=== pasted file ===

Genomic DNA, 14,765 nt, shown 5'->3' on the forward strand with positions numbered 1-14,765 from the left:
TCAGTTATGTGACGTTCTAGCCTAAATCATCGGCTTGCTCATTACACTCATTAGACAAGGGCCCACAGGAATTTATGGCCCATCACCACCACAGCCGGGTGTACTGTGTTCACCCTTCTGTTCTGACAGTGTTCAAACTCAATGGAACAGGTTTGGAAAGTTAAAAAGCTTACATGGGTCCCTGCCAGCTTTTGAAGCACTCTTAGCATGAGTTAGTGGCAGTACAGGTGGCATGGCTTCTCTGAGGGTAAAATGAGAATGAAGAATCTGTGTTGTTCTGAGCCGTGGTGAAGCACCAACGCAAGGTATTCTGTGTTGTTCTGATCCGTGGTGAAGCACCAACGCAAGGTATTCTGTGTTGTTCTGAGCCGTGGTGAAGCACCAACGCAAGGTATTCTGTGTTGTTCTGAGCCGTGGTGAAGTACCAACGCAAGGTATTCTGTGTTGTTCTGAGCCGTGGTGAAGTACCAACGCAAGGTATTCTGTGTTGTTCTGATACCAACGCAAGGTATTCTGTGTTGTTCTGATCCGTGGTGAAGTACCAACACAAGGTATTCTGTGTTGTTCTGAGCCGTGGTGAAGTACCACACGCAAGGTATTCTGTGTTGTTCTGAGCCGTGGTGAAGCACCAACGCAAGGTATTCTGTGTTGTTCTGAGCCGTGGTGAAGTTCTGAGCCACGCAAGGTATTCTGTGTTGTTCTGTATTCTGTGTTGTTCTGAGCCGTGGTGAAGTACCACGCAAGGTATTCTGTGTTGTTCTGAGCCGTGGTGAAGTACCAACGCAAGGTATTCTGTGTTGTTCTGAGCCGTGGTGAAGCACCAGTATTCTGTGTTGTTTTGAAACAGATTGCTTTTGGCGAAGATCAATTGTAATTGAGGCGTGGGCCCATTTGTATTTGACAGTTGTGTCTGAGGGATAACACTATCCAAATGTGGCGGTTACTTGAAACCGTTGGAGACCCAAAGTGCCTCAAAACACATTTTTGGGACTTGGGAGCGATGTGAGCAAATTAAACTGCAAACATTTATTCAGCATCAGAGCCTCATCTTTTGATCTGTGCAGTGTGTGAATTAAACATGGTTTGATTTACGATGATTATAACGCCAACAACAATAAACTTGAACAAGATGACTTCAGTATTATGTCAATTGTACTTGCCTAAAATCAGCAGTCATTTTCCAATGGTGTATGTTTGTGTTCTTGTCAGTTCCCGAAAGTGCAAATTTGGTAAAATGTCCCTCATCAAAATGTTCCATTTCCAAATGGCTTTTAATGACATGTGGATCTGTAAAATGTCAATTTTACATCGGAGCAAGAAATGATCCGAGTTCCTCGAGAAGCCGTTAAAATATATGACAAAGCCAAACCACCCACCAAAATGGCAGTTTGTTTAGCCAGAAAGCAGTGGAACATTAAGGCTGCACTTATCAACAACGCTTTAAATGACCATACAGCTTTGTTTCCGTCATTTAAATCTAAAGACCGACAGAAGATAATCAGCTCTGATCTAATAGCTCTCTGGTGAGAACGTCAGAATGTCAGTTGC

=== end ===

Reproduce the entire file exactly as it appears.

Genomic DNA, 14,765 nt, shown 5'->3' on the forward strand with positions numbered 1-14,765 from the left:
TCAGTTATGTGACGTTCTAGCCTAAATCATCGGCTTGCTCATTACACTCATTAGACAAGGGCCCACAGGAATTTATGGCCCATCACCACCACAGCCGGGTGTACTGTGTTCACCCTTCTGTTCTGACAGTGTTCAAACTCAATGGAACAGGTTTGGAAAGTTAAAAAGCTTACATGGGTCCCTGCCAGCTTTTGAAGCACTCTTAGCATGAGTTAGTGGCAGTACAGGTGGCATGGCTTCTCTGAGGGTAAAATGAGAATGAAGAATCTGTGTTGTTCTGAGCCGTGGTGAAGCACCAACGCAAGGTATTCTGTGTTGTTCTGATCCGTGGTGAAGCACCAACGCAAGGTATTCTGTGTTGTTCTGAGCCGTGGTGAAGCACCAACGCAAGGTATTCTGTGTTGTTCTGAGCCGTGGTGAAGTACCAACGCAAGGTATTCTGTGTTGTTCTGAGCCGTGGTGAAGTACCAACGCAAGGTATTCTGTGTTGTTCTGATACCAACGCAAGGTATTCTGTGTTGTTCTGATCCGTGGTGAAGTACCAACACAAGGTATTCTGTGTTGTTCTGAGCCGTGGTGAAGTACCACACGCAAGGTATTCTGTGTTGTTCTGAGCCGTGGTGAAGCACCAACGCAAGGTATTCTGTGTTGTTCTGAGCCGTGGTGAAGTTCTGAGCCACGCAAGGTATTCTGTGTTGTTCTGTATTCTGTGTTGTTCTGAGCCGTGGTGAAGTACCACGCAAGGTATTCTGTGTTGTTCTGAGCCGTGGTGAAGTACCAACGCAAGGTATTCTGTGTTGTTCTGAGCCGTGGTGAAGCACCAGTATTCTGTGTTGTTTTGAAACAGATTGCTTTTGGCGAAGATCAATTGTAATTGAGGCGTGGGCCCATTTGTATTTGACAGTTGTGTCTGAGGGATAACACTATCCAAATGTGGCGGTTACTTGAAACCGTTGGAGACCCAAAGTGCCTCAAAACACATTTTTGGGACTTGGGAGCGATGTGAGCAAATTAAACTGCAAACATTTATTCAGCATCAGAGCCTCATCTTTTGATCTGTGCAGTGTGTGAATTAAACATGGTTTGATTTACGATGATTATAACGCCAACAACAATAAACTTGAACAAGATGACTTCAGTATTATGTCAATTGTACTTGCCTAAAATCAGCAGTCATTTTCCAATGGTGTATGTTTGTGTTCTTGTCAGTTCCCGAAAGTGCAAATTTGGTAAAATGTCCCTCATCAAAATGTTCCATTTCCAAATGGCTTTTAATGACATGTGGATCTGTAAAATGTCAATTTTACATCGGAGCAAGAAATGATCCGAGTTCCTCGAGAAGCCGTTAAAATATATGACAAAGCCAAACCACCCACCAAAATGGCAGTTTGTTTAGCCAGAAAGCAGTGGAACATTAAGGCTGCACTTATCAACAACGCTTTAAATGACCATACAGCTTTGTTTCCGTCATTTAAATCTAAAGACCGACAGAAGATAATCAGCTCTGATCTAATAGCTCTCTGGTGAGAACGTCAGAATGTCAGTTGC